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44

To save configuration into /tmp/cfg: gnome-terminal --save-config=/tmp/cfg To load it back: gnome-terminal --load-config=/tmp/cfg UPDATE After playing around with bash I created following script which stores tab names into file /tmp/test as well: #!/usr/bin/env bash gnome-terminal --save-config=/tmp/test LINES=($(grep -n '\[Terminal' /tmp/test | cut ...


37

To move to the previous tab (left): Ctrl + Alt + PageUp To move to the next tab (right): Ctrl + Alt + PageDown Full list of shortcuts here: https://help.gnome.org/users/gedit/stable/gedit-shortcut-keys.html


33

Looking in the menu I can see that the shortcut to open a new tab is CTRL+SHIFT+T


25

You can set the tab width on any terminal to 4 (for example) by using the following command: tabs -4 You can also set an explicit tablist. Consider looking at the man page.


24

Alt + Number. In fact it works with many application that have tabs


18

qpdfview supports tabs and seems very good. I have it as the default pdf reader and so far found no problem. Install it as follows, sudo apt-add-repository ppa:b-eltzner/qpdfview sudo apt-get update sudo apt-get install qpdfview


16

I wrote a bash script and a launcher for that. First, create the file: mkdir ~/bin && gedit ~/bin/nautilus-ctrl-t.sh Then paste the following, and save: if [ "$(wmctrl -xl | grep "nautilus\.Nautilus")" == "" ]; then nautilus "$1" & else #Save old clipboard value oldclip="$(xclip -o -sel clip)" echo -n "$1" | xclip -i -sel ...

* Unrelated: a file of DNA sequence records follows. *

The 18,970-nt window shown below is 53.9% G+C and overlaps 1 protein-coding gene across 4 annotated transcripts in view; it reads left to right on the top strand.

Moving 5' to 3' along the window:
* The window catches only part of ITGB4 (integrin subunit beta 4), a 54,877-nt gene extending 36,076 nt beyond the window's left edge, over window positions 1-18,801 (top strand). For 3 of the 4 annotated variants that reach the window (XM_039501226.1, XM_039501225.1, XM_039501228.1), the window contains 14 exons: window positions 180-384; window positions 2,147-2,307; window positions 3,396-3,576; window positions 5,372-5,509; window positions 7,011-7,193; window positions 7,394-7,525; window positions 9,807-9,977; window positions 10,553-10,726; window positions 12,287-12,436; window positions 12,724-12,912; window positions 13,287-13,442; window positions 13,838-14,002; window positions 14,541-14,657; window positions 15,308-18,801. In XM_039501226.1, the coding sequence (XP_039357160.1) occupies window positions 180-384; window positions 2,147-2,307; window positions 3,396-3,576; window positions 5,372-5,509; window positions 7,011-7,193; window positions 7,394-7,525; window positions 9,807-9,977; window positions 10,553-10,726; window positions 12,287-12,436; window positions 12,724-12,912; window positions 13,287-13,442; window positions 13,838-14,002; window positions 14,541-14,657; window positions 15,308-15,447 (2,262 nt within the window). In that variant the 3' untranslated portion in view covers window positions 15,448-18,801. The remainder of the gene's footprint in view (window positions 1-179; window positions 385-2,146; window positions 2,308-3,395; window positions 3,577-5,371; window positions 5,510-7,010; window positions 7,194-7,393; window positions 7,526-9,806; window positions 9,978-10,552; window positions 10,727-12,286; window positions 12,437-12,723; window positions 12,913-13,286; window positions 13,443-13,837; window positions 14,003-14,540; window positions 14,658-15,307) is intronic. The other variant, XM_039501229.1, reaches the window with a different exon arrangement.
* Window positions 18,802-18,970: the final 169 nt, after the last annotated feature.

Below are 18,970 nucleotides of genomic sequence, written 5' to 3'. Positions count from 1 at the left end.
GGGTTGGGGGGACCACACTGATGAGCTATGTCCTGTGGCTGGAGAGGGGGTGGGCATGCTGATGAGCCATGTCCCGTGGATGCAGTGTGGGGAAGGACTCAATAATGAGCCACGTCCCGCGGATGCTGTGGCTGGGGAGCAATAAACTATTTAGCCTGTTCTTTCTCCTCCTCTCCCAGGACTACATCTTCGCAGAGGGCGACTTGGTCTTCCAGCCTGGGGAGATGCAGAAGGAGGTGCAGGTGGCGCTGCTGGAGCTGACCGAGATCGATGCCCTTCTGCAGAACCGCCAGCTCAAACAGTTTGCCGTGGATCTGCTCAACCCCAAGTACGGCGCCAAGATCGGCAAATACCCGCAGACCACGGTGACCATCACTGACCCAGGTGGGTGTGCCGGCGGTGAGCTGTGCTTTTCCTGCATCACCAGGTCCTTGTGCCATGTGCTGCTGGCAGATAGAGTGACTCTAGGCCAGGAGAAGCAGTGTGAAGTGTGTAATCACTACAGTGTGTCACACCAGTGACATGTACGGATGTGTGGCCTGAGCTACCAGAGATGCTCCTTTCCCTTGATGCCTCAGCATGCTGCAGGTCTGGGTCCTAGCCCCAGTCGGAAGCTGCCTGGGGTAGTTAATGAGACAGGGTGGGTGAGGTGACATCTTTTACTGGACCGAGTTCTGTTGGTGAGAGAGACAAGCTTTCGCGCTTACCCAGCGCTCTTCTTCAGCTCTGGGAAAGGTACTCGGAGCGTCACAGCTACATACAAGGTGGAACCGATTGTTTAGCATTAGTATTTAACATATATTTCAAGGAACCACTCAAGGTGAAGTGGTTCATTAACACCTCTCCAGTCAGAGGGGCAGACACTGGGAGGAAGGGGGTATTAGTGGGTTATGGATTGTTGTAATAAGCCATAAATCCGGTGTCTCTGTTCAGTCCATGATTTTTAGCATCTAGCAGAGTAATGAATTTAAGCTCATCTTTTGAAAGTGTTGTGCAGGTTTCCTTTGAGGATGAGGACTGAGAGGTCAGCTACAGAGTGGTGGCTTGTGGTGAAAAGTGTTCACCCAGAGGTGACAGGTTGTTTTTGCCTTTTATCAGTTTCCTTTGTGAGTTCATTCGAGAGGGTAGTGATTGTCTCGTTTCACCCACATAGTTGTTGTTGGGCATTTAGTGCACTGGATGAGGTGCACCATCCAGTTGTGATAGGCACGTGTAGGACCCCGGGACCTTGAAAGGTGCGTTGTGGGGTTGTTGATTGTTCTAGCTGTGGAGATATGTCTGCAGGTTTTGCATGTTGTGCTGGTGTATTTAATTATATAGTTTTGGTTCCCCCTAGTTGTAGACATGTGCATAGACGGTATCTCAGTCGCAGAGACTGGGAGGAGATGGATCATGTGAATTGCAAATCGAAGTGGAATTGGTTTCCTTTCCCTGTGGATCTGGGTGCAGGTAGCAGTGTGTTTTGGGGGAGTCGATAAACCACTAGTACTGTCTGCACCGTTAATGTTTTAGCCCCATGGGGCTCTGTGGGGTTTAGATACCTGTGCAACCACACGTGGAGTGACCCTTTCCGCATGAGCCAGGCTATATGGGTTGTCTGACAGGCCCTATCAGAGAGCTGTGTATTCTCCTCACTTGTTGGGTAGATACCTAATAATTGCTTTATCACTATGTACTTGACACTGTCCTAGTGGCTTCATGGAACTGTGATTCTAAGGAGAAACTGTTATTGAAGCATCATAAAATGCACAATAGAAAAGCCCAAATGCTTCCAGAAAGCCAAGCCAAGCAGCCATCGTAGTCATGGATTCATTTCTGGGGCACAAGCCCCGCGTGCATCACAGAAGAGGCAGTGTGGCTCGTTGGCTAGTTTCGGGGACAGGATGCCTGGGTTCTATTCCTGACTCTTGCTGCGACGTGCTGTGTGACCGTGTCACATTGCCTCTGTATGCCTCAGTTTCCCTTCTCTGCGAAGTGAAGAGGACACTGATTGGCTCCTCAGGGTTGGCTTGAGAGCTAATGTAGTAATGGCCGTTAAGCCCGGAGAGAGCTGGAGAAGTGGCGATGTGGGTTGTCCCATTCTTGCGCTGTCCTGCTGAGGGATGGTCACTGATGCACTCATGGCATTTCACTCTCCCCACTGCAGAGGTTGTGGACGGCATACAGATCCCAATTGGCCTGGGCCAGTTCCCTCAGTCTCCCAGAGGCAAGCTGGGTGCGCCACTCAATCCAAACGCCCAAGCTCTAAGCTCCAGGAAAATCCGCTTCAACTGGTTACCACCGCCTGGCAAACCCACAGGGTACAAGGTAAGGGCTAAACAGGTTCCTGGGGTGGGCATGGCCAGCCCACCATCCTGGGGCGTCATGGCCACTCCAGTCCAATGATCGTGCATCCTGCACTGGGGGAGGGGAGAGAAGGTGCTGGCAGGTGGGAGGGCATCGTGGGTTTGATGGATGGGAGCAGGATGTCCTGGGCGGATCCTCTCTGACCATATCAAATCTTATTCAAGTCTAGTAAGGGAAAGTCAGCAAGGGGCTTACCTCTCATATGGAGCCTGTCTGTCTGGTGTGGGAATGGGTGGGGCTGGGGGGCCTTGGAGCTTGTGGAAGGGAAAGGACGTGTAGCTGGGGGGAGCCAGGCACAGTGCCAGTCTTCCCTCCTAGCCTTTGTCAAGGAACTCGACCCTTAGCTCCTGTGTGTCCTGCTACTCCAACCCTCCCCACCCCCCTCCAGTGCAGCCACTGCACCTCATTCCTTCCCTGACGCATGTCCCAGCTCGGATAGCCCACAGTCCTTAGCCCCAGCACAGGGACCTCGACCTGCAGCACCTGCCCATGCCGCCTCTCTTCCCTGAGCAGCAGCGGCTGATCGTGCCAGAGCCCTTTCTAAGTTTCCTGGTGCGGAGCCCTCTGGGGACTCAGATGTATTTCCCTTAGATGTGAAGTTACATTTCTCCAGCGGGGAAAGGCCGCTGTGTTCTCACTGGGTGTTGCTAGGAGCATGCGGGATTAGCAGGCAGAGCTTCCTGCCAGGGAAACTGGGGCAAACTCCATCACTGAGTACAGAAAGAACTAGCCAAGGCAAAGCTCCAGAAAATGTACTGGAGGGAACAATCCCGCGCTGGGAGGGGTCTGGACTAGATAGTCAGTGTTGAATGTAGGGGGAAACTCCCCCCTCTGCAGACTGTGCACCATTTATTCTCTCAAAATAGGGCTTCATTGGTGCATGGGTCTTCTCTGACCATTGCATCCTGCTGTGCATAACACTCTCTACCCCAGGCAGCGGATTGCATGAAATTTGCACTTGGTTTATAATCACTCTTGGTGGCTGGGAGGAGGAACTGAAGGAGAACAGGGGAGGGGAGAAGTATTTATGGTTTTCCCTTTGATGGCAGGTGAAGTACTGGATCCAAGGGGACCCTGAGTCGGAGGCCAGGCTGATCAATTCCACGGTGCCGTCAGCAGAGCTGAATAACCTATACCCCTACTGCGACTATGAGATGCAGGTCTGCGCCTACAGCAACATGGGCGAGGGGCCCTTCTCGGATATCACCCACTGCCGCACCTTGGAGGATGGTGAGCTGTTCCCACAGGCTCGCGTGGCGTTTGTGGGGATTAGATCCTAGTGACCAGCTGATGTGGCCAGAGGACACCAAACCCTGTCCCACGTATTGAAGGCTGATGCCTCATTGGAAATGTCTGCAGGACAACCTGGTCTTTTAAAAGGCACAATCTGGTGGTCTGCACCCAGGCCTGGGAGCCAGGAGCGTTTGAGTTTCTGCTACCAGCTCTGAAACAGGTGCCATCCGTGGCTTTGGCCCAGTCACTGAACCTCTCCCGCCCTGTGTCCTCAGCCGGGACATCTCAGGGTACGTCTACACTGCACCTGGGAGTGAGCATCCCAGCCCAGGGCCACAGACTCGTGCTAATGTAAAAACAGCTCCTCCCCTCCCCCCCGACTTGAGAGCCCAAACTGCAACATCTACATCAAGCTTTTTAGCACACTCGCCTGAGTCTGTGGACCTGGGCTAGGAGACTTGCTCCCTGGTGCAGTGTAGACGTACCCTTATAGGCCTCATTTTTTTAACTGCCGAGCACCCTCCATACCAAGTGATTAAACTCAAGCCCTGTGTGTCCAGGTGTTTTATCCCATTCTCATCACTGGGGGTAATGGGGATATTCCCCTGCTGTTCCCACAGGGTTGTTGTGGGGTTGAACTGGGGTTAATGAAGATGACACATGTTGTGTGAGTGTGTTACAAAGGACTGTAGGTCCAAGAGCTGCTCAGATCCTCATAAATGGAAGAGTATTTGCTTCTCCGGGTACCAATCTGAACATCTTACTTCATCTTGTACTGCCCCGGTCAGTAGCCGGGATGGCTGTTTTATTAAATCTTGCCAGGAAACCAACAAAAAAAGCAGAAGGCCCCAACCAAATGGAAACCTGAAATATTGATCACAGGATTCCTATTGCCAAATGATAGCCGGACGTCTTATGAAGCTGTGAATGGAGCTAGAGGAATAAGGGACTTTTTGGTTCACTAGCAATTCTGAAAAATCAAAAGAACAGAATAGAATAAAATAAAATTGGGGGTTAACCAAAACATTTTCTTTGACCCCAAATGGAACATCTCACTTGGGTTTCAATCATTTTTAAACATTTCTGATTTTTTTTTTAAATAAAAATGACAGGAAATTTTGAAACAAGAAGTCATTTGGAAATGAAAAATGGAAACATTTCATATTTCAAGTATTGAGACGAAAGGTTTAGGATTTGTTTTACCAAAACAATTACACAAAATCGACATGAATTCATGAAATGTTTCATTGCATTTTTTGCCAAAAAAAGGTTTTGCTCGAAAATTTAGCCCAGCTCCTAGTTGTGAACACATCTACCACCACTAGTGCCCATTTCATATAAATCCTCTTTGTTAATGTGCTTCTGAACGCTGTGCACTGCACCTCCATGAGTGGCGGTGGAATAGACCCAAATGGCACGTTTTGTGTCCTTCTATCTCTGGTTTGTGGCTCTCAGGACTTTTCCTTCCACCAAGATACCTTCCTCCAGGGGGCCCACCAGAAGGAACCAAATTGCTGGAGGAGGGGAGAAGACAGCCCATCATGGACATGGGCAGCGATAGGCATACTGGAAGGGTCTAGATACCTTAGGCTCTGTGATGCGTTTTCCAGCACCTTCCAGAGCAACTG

14

From command line: killall file-roller You can do alt+f4 but you need to do that for every archive manager that was opened.


12

An alternative is to just use Byobu. Press F2 to open new terminals inside it. Use F3 and F4 to switch left and right between terminals. Close the GUI window anytime you want. When you reopen Byobu all your terminals are restored :)


12

Once you have Terminal open you can use Shift+Ctrl+T, and that will open another tab. see image below. Once you do that you can use Ctrl+Page Up to switch.


11

There are two possible ways that I've found out: Using the History Right clicking on the back/forward buttons of the browser which will open the history of the page. (You can also do the next step directly on the arrows, but if you opened the history you get to choose which page to open from the history, instead of opening directly the previous or next one)...


9

If you want to open gnome-terminal with more than one tab when you open it using Ctrl+Alt+T shortcut, go to System Settings → Keyboard → Shortcuts → Custom Shortcuts and add a new Ctrl+Alt+T shortcut as follow: Select Reassign when you are asked: Now, to open a new tab in gnome-terminal, you can use Ctrl+Shift+T. To access/view/edit your ...


8

Alt+Num will move you to the tab that Num corresponds to. So: Alt+1 for the first tab. Alt+2 for the second tab. Alt+3 for the third tab. and so on. Good luck!


8

The currently open URLs of the opened Firefox tabs are stored in sessionstore.js file which is located somewhere in $HOME/.mozilla/firefox/XXXXXXXX.default directory. So, you can start from something like this: cat $HOME/.mozilla/firefox/*default/sessionstore.js | sed "s/{/\n/g" | egrep -o '"url".*"scroll"' | cut -d\" -f4 Using cat we can display that ...


6

gnome-terminal → edit → profile preferences → title and command → run a custom command instead of my shell you might want to make a new profile for using the local shell. you can choose the default profile in edit → profiles if you have to specify passwords when connecting over ssh, set up private/public key authentication.


6